Metrolinx Issues Short List of Transit Funding Tools
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Metrolinx Issues Short List of Transit Funding Tools

The region needs at least $2 billion a year in new money to build transit infrastructure; today we got closer to a specific proposal for how to raise it.

The regional conversation about transit—our lack of infrastructure, and how to pay for building more—kicked into higher gear today as Metrolinx (the provincial agency that oversees transit planning in the Greater Toronto and Hamilton Area, or GTHA) issued a short list of new funding tools it is considering to raise the needed money. That list will be further shortened over the coming weeks, with a final proposal being announced on May 27.

On today’s list: a wide range of tools, including everything from a sales tax increase to a rise in transit fares.

Metrolinx arrived at its short list after studying the implications of 25 potential tools, and holding public consultations across the region. In those consultations, president Bruce McCuaig summarized, residents emphasized four principles that needed to guide any decision: new revenue tools need to be dedicated specifically to transit projects; they need to be fair, “so there’s a link between how much people are contributing and the kind of benefits people receive;” they need to be regionally equitable, so that municipalities receive benefits that are “commensurate” with their contributions; and there needs to be complete transparency—people need to know how the funds are being managed and how projects are being delivered.

Metrolinx’s short list includes the four tools endorsed by the Toronto Region Board of Trade a couple of weeks ago; of those four, three were also the “clear preference of a majority” of participants in the public consultations. This gives us the beginning of a consensus: there are three tools which right now are out in front in terms of support. Those three tools are:

  • Parking space levy: this would be charged to property owners for non-residential, off-street parking (think malls and commercial lots). At a rate of $1 a day, this would raise $1.4 billion a year.
  • Sales tax: This would be an increase in the HST that we all currently pay at the register. At a rate of 1 per cent, it would also bring in $1.4 billion a year.
  • Fuel tax: Added at the pump, a five cent per litre tax would raise $330 million a year.

Those three tools, in total and at those rates, would raise about $3.1 billion a year—more than the $2 billion a year Metrolinx is aiming for. (Many transit experts think that is a low-ball number, however, and that we won’t be able to build and operate all the transit that we need with the $2 billion alone.)

The tool that is both on the Board of Trade list and Metrolinx’s list but which didn’t receive public support was a toll on HOV (high occupancy vehicle) lanes for drivers who are alone in their cars but want to use those less-busy lanes anyway. That would raise only a relatively small amount of money—an estimated $25 million a year at 30 cents per kilometre—but is an example of the kind of tool Metrolinx has on its list because it satisfies another policy objective: correlating revenue tools with changing behaviour.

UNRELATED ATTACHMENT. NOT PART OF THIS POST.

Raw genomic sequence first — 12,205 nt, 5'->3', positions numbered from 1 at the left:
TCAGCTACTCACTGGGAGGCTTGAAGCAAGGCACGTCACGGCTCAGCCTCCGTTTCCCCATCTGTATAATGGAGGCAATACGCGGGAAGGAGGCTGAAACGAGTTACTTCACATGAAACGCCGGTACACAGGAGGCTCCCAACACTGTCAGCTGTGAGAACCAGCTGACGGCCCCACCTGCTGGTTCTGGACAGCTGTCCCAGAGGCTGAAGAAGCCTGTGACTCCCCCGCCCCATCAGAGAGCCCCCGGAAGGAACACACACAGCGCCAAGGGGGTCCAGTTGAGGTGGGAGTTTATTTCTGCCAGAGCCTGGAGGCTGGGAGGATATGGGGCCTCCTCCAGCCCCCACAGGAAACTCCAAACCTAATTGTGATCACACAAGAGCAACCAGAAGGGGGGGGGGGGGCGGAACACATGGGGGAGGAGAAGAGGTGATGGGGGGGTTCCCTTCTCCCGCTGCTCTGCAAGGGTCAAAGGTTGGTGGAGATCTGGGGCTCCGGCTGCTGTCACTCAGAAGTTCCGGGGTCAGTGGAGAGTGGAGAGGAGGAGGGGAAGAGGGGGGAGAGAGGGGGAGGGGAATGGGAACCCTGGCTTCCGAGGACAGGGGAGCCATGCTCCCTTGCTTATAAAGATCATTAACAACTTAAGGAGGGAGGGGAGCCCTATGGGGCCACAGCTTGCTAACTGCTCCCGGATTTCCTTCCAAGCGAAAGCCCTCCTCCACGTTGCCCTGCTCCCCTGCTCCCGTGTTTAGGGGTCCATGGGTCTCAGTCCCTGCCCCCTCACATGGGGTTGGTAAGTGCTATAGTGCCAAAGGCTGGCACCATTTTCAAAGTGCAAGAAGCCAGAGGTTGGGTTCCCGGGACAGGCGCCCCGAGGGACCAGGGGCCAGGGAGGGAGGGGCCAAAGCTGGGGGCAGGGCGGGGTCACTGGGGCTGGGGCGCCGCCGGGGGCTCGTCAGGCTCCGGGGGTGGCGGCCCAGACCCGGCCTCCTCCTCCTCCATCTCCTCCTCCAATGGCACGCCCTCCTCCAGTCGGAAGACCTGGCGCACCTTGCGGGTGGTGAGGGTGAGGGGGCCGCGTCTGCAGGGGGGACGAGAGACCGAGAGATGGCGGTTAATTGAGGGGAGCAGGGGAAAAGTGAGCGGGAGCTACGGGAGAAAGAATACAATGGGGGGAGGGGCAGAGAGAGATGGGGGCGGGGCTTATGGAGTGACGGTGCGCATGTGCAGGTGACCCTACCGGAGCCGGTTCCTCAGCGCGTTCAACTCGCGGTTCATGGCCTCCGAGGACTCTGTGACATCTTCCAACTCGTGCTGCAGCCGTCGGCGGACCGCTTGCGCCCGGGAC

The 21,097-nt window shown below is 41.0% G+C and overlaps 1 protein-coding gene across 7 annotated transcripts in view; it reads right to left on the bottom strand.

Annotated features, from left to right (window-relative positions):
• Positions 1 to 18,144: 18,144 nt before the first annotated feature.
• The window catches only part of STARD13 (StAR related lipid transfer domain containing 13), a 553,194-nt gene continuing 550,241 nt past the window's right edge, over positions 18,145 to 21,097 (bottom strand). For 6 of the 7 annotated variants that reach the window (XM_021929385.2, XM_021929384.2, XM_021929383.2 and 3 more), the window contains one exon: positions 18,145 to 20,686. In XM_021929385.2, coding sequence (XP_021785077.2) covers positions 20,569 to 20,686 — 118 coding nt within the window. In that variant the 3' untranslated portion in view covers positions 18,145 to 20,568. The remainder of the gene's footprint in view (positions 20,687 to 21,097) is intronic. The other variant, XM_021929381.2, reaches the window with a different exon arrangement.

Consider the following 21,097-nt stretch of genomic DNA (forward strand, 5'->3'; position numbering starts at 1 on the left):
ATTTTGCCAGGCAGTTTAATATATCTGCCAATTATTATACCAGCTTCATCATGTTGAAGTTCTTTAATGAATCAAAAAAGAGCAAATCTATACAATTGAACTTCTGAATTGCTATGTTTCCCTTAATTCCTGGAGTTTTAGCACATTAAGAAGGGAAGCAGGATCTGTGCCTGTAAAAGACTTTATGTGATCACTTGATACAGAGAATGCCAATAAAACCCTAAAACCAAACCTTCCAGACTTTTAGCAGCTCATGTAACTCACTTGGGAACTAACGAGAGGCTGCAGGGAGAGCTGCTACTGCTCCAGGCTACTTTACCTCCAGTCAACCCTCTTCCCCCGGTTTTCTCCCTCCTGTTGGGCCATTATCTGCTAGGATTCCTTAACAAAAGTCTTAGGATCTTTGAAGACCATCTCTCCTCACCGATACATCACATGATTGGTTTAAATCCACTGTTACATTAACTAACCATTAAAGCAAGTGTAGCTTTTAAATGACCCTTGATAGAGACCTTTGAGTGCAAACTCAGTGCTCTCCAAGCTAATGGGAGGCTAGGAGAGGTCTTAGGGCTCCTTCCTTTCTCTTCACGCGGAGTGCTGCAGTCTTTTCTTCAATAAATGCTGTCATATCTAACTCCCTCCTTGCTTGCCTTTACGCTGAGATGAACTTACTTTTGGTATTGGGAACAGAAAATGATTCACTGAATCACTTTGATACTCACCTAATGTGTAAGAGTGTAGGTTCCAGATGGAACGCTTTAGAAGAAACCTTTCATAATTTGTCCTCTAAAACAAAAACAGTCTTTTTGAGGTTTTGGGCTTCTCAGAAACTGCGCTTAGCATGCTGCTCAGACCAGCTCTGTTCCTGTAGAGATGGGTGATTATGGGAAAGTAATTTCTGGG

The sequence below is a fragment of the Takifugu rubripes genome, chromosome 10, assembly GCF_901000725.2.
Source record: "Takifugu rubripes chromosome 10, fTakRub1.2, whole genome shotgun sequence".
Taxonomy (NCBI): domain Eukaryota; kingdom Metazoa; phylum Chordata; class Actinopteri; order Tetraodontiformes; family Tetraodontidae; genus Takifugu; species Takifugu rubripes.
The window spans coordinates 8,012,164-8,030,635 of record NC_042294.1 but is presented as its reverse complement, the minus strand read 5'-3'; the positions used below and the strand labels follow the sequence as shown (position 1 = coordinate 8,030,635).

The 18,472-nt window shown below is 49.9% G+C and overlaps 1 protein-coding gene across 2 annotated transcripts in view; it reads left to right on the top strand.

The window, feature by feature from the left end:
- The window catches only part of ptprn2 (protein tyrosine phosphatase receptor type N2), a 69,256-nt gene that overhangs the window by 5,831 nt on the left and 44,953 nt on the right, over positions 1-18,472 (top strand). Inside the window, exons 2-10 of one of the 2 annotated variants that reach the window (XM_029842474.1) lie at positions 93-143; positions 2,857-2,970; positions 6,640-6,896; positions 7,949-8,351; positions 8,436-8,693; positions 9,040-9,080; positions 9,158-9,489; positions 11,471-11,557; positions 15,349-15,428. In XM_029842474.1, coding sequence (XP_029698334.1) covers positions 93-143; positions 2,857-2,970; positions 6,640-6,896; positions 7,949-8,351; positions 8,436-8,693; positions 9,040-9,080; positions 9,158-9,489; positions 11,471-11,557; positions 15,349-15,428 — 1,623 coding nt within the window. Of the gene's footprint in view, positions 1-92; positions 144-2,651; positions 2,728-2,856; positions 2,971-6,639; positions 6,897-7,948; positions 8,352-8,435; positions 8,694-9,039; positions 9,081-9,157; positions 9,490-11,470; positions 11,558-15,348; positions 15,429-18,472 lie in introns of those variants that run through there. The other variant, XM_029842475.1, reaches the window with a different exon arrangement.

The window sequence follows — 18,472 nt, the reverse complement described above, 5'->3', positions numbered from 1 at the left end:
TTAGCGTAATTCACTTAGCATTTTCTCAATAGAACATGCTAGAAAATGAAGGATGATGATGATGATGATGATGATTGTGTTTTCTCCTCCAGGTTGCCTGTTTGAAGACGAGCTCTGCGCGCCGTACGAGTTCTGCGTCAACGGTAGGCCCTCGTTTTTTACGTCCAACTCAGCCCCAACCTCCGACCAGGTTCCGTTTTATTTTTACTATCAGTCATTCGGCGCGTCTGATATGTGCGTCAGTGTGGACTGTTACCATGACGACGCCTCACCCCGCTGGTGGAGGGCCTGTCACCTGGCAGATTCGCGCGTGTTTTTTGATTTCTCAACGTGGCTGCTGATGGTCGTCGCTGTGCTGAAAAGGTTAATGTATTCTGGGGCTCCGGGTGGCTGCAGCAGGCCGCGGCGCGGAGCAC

The other seven tools on Metrolinx’s short list—

  • Payroll tax: this could be levied either as a percentage of employees’ pay or based on the number of employees a company had. Estimated revenue at 0.5 per cent: $700 million a year.
  • Property tax increase: this was widely rejected at public consultations. From Metrolinx’s report: “Across the board, GTHA participants agree that property taxes are already maxed out.” Many were also concerned that this would be unfair, since different municipalities pay different property tax rates. Estimated revenue: $670 million a year.
  • Vehicle kilometres travelled fee: this would be an entirely new kind of mechanism, which would see drivers charged for each kilometre they travel within the region, or a designated portion of the region. At three cents per kilometre, it would raise $1.6 billion a year, but there are many questions about how it would be implemented, and what the costs of creating such a new system might be.
  • Highway tolls: in contrast to the HOV lane tolls listed above, these would be tolls on all lanes, applied on designated highways. These were also widely rejected at the public consultations. At 10 cents a kilometre, tolls would raise $1.4 billion a year.
  • Development charges: this is a one-time charge that a developer would pay either on new construction or in some cases on redevelopment as well; at a 15 per cent increase, it would raise a relatively modest $100 million a year.
  • Transit fare increases: probably the most surprising item on the list—TTC Chair Karen Stintz expressed concerns about this specifically because transit agencies like the TTC need fare box revenue to pay for operating costs, to cover the drivers and fuel and maintenance they need to keep the infrastructure that’s been built actually running. A 15 cent per ride increase would yield $50 million a year.
  • Land value capture: this would be a mechanism that allowed the government to collect more money from properties which go up in value due to their proximity to new transit lines. No specific estimate was provided as to the revenue it might raise, but McCuaig said it would be at the low end of the tools under consideration.

The City of Toronto has been conducting its own public consultations on transit funding; the results are expected to be released in the coming weeks. City council will debate this issue, and come up with its own set of recommendations for Metrolinx to consider, possibly as soon as its May 7–8 meeting. At a separate press event that took place at the same time at the Metrolinx announcement, Mayor Rob Ford was asked for his reaction to the short list of funding tools. His response? Pretending to vomit.